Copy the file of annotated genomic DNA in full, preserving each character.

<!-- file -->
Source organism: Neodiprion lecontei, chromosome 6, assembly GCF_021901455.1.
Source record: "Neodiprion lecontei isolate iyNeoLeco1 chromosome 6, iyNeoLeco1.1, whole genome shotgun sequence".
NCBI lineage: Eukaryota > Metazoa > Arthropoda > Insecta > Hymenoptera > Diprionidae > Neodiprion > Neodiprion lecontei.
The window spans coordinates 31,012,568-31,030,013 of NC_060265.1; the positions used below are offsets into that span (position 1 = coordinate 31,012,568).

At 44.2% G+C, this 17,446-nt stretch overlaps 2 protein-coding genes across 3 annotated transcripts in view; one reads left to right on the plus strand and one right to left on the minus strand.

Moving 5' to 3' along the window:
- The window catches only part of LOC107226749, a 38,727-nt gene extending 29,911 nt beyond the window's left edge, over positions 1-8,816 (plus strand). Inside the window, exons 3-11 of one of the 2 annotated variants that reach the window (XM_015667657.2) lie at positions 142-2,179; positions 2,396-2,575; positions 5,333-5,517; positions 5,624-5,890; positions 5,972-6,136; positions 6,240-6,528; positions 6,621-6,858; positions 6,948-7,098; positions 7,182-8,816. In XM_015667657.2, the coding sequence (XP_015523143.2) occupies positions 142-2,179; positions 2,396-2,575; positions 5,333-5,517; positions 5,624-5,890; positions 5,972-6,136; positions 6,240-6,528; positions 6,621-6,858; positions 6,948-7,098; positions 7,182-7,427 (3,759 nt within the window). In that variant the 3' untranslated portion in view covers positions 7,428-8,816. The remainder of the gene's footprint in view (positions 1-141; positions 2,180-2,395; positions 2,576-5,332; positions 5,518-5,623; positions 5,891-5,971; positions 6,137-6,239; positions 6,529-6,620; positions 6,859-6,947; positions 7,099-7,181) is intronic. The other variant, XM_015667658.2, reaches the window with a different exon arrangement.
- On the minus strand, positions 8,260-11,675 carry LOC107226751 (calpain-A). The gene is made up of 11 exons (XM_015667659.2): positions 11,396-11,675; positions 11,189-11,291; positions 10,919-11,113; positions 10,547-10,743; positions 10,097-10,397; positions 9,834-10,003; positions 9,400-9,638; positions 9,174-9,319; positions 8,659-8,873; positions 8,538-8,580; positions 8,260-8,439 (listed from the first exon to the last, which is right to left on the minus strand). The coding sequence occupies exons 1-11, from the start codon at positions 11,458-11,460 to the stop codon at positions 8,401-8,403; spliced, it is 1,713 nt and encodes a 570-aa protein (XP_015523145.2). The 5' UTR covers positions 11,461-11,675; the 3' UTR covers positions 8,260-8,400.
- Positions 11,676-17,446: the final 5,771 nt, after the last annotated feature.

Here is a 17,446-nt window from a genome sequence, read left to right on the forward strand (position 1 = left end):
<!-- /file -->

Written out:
Source organism: Neodiprion lecontei, chromosome 6, assembly GCF_021901455.1.
Source record: "Neodiprion lecontei isolate iyNeoLeco1 chromosome 6, iyNeoLeco1.1, whole genome shotgun sequence".
NCBI lineage: Eukaryota > Metazoa > Arthropoda > Insecta > Hymenoptera > Diprionidae > Neodiprion > Neodiprion lecontei.
The window spans coordinates 31,012,568-31,030,013 of NC_060265.1; the positions used below are offsets into that span (position 1 = coordinate 31,012,568).

At 44.2% G+C, this 17,446-nt stretch overlaps 2 protein-coding genes across 3 annotated transcripts in view; one reads left to right on the plus strand and one right to left on the minus strand.

Moving 5' to 3' along the window:
- The window catches only part of LOC107226749, a 38,727-nt gene extending 29,911 nt beyond the window's left edge, over positions 1-8,816 (plus strand). Inside the window, exons 3-11 of one of the 2 annotated variants that reach the window (XM_015667657.2) lie at positions 142-2,179; positions 2,396-2,575; positions 5,333-5,517; positions 5,624-5,890; positions 5,972-6,136; positions 6,240-6,528; positions 6,621-6,858; positions 6,948-7,098; positions 7,182-8,816. In XM_015667657.2, the coding sequence (XP_015523143.2) occupies positions 142-2,179; positions 2,396-2,575; positions 5,333-5,517; positions 5,624-5,890; positions 5,972-6,136; positions 6,240-6,528; positions 6,621-6,858; positions 6,948-7,098; positions 7,182-7,427 (3,759 nt within the window). In that variant the 3' untranslated portion in view covers positions 7,428-8,816. The remainder of the gene's footprint in view (positions 1-141; positions 2,180-2,395; positions 2,576-5,332; positions 5,518-5,623; positions 5,891-5,971; positions 6,137-6,239; positions 6,529-6,620; positions 6,859-6,947; positions 7,099-7,181) is intronic. The other variant, XM_015667658.2, reaches the window with a different exon arrangement.
- On the minus strand, positions 8,260-11,675 carry LOC107226751 (calpain-A). The gene is made up of 11 exons (XM_015667659.2): positions 11,396-11,675; positions 11,189-11,291; positions 10,919-11,113; positions 10,547-10,743; positions 10,097-10,397; positions 9,834-10,003; positions 9,400-9,638; positions 9,174-9,319; positions 8,659-8,873; positions 8,538-8,580; positions 8,260-8,439 (listed from the first exon to the last, which is right to left on the minus strand). The coding sequence occupies exons 1-11, from the start codon at positions 11,458-11,460 to the stop codon at positions 8,401-8,403; spliced, it is 1,713 nt and encodes a 570-aa protein (XP_015523145.2). The 5' UTR covers positions 11,461-11,675; the 3' UTR covers positions 8,260-8,400.
- Positions 11,676-17,446: the final 5,771 nt, after the last annotated feature.

Here is a 17,446-nt window from a genome sequence, read left to right on the forward strand (position 1 = left end):